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“Orange-Peel House” for Campers Fits on Small Trailer (Jul, 1955)

“Orange-Peel House” for Campers Fits on Small Trailer
Developed in Germany, a portable shelter for camping or trailer travel looks like a gigantic orange —and peels apart almost like one. The parts of the shelter are shaped much like the segments of an orange peel. One person can fasten the segments together to complete the shelter in 15 minutes. The parts of the shelter including the floor are made of plywood. When the shelter is disassembled, the parts can be stacked on a small trailer for the trip to the next camping site. The collapsible house has two windows and a door. In Germany the “orange house” sells for about $150.

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Transients Build Skyscraper Wigwams (Oct, 1934)

Transients Build Skyscraper Wigwams
ALONG the shore of Medicine Lake, near Minneapolis, Minn., homeless, unemployed men have built one of the strangest communities in America—a white man’s village of tepees and skyscraper wigwams.

Originally started as a minor relief project, the camp now covers 93 acres and is one of Minnesota’s largest relief depots.

Local building and wrecking companies. donate material for the structures which range from a two-person hut to a three-story community dwelling. These buildings have the customary Indian ridge poles, but the sides are covered with shingles instead of skin. The interiors are attractively equipped with rustic furniture.

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HOUSE FOR THE ATOMIC AGE (Aug, 1953)

This is a pretty cool house, if you go for the woodland-critter, industrial-flintstones look. As far as I can tell the only real feature it has that is in any way associated with “atomic protection” is the bomb shelter. However, the fact that the bomb shelter must be entered by swimming through a tunnel in the pool gets them major James Bond points.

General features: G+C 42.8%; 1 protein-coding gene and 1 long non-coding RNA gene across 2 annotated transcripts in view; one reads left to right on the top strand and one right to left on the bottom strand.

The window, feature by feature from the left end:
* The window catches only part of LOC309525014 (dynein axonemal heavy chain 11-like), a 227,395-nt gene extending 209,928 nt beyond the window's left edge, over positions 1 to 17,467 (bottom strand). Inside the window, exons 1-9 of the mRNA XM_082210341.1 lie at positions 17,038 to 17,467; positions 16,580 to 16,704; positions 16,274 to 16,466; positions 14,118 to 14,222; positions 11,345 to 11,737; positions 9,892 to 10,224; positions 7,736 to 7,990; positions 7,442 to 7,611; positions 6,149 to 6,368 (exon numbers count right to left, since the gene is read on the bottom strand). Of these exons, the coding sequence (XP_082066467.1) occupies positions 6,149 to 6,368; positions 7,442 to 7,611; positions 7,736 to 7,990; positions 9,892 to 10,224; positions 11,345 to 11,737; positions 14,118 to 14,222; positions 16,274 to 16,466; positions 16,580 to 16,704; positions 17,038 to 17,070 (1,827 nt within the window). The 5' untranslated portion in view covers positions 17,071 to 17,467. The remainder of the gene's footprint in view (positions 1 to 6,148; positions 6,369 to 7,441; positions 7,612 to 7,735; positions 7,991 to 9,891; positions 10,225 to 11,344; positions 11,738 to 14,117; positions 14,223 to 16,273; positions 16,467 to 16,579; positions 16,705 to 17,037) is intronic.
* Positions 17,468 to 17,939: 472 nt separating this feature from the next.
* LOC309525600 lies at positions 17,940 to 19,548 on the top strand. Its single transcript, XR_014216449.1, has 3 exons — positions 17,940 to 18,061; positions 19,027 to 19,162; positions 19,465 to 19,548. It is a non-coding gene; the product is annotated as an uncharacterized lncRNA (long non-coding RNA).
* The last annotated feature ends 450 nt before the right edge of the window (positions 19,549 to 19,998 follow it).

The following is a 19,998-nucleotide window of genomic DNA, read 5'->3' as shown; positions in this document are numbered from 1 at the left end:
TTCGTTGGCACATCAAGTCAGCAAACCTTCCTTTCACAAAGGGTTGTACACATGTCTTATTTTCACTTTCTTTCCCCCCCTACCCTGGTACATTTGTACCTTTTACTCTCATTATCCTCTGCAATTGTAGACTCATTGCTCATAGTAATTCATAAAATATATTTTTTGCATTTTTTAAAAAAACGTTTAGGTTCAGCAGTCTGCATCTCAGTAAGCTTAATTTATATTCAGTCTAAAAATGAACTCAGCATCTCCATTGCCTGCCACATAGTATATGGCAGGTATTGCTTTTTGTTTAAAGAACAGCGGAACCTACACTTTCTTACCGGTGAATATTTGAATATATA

Oh, and am I the only one who would be terrified to try parking on that crazy cantilevered track thing?

HOUSE FOR THE ATOMIC AGE

A swimming pool that becomes an automatic decontamination bath during an A-bomb attack is one of the features of a home that Hal B. Hayes, Hollywood contractor, is completing for himself. In the hillside next to the swimming pool he’s building an underground sanctuary that you reach by diving into the pool. His house is designed to “bring the outdoors indoors” for ordinary peaceful living, yet has a structure built to resist great destructive forces. Several of the walls are completely of glass that would be swept away by a powerful shock wave, but could later be replaced. A continuation of his living-room rug is pulled up to shroud the glass wall in that room when a button is pressed.

Other walls of the house have a fluted design to resist shock wave and a fireproof exterior surface of Gunite.

A garden growing in half a foot of soil on the flat roof provides insulation against extreme heat or shock. All exposed wood, inside and outside of the house, is fire-resistant redwood coated with fire-retarding paint. In addition to the underground sanctuary, equipped with bottled oxygen, there is a bombproof shelter in the house itself, consisting of a large steel-and-con-crete vault containing a sitting room and bathroom. Other features of the home include a three-story indoor tree. * * *